Again, the attacker needs to force an exception (by injecting the PAYLOAD). The exception causes the execution of the current SEHandler. The current SEHandler has been replaced by the attacker to make a short jump ( If DEP then Gadget to POP POP RET) to the pointer to the next SEHandler which point to the injected Shellcode. In the previous image it has been assumed an active DEP protection and for that the Current SEHandler points to a POP POP RET gadget which increments %SP and returns to the next SEhandler pointer which it points to the injected Shellcode. Before ending up I want to thank you corelan team which provides to me a lot of great material such as: images, ideas and from time to time good suggestions ! Thank you Corelan, you are doing a great job !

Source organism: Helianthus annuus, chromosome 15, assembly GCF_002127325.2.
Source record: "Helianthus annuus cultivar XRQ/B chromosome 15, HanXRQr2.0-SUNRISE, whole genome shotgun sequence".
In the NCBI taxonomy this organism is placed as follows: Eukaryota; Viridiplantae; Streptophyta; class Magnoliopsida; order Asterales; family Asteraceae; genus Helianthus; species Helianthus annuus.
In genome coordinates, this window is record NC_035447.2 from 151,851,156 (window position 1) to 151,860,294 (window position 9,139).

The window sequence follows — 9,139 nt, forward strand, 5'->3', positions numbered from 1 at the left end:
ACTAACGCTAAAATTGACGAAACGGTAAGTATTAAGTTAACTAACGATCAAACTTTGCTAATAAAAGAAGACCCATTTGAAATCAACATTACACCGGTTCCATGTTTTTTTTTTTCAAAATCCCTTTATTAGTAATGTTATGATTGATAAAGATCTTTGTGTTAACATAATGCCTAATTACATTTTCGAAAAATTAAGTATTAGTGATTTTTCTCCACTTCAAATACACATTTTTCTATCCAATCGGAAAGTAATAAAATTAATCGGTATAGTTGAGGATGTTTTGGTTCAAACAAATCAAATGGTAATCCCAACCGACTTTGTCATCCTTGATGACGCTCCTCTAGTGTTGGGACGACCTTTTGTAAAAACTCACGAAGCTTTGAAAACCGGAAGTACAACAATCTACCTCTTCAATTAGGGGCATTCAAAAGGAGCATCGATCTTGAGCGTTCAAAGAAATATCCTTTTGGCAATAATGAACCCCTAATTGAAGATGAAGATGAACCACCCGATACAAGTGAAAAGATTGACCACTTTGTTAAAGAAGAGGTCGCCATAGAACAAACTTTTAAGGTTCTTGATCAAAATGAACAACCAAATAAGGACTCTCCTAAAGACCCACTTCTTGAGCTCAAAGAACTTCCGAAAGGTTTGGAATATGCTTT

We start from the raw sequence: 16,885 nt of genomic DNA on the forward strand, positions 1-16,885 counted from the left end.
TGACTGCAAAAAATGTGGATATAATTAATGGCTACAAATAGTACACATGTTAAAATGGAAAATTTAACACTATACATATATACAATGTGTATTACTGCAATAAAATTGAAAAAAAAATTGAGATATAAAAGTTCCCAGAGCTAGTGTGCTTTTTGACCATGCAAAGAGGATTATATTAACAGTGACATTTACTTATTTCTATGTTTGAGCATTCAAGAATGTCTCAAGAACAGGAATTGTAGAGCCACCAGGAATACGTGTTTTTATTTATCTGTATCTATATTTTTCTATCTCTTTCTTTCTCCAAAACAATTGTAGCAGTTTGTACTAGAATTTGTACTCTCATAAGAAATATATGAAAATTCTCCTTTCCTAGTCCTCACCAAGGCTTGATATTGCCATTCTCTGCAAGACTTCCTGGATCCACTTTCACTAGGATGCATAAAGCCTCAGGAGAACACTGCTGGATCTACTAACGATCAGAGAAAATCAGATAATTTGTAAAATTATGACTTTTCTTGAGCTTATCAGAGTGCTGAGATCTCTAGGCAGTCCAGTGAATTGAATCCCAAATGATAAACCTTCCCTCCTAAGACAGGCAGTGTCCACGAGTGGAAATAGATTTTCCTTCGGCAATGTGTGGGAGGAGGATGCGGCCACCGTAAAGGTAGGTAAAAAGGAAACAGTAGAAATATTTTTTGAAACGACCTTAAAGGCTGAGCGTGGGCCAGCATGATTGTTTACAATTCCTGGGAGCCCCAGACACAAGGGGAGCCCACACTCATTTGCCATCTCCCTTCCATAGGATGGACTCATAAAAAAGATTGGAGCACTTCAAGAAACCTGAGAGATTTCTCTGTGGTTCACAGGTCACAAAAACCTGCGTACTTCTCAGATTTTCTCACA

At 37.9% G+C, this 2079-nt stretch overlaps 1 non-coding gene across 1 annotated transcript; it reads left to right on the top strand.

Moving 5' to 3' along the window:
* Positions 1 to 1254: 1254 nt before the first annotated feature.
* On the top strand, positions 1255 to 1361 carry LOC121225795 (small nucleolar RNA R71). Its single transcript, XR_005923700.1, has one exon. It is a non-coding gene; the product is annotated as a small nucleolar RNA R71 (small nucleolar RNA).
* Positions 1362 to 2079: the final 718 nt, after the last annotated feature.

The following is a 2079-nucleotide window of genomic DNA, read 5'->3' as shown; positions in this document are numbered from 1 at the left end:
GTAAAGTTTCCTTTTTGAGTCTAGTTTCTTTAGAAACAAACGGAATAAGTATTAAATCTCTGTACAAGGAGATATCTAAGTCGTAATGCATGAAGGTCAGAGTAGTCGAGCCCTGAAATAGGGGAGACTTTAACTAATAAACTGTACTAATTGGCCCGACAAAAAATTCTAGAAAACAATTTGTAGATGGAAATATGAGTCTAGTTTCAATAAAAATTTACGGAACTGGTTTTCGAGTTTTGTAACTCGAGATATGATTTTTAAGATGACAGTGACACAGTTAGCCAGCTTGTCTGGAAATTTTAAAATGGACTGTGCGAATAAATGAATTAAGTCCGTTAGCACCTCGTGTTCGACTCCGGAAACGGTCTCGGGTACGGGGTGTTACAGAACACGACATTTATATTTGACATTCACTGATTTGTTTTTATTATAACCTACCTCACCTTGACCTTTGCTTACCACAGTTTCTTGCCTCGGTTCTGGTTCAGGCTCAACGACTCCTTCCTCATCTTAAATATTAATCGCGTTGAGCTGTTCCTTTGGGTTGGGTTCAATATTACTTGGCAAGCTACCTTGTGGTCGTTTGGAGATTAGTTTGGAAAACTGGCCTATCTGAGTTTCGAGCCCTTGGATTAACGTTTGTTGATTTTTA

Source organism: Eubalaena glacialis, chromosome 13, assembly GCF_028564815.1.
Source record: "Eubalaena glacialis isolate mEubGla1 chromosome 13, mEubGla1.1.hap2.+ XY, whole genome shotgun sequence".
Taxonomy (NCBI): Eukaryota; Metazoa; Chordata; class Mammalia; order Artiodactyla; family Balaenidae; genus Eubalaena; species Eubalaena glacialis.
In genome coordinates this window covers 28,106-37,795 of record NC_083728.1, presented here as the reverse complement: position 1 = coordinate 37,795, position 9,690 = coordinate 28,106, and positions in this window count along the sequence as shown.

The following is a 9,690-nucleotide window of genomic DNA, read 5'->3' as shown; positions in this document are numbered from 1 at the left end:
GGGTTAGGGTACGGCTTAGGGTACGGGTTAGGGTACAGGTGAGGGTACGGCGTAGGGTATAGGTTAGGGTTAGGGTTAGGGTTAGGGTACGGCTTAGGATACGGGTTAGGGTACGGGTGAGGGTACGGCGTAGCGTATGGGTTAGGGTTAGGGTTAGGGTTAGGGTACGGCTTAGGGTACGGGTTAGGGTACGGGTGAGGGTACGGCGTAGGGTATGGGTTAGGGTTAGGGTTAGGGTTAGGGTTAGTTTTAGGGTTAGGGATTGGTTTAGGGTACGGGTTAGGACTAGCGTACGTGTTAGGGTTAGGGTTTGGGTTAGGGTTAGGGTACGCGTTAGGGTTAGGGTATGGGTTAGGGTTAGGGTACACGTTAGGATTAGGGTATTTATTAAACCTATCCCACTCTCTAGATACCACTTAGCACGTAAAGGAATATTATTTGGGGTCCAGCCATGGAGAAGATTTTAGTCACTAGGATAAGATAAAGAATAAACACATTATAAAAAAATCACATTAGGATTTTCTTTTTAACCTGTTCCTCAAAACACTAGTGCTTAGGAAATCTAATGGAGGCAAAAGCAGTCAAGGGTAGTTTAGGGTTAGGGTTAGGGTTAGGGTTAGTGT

That's all for today.

Sunday, November 20, 2011

ruCTF2011 - ESP(CardGame) Exploiting Process-

During the past ruCTF I found particularly interesting the ESP (CardGame) exercise. ESP is a java implemented client-server  card game, in which you have to find the correct ascending sequence of the displayed cards. 

As usually happens during the exploiting process the attacker needs to understand how the software correctly works. So lets try to play some games and lets find out where the game provides us the flags we need to win the challenge. The flags are provided only when you correctly order all the 54 cards in the deck. 

Once understood the game we are ready to decompile our code. Using JAD and handily parsing the decompiled JAR files we want to focalize our attention on two classes: 
  1. CardGameClient.jar -> org.ructf.cardgame.client -> CardGameClient.class
  2. CardGameServer.jar -> -> CardGameProtocol.class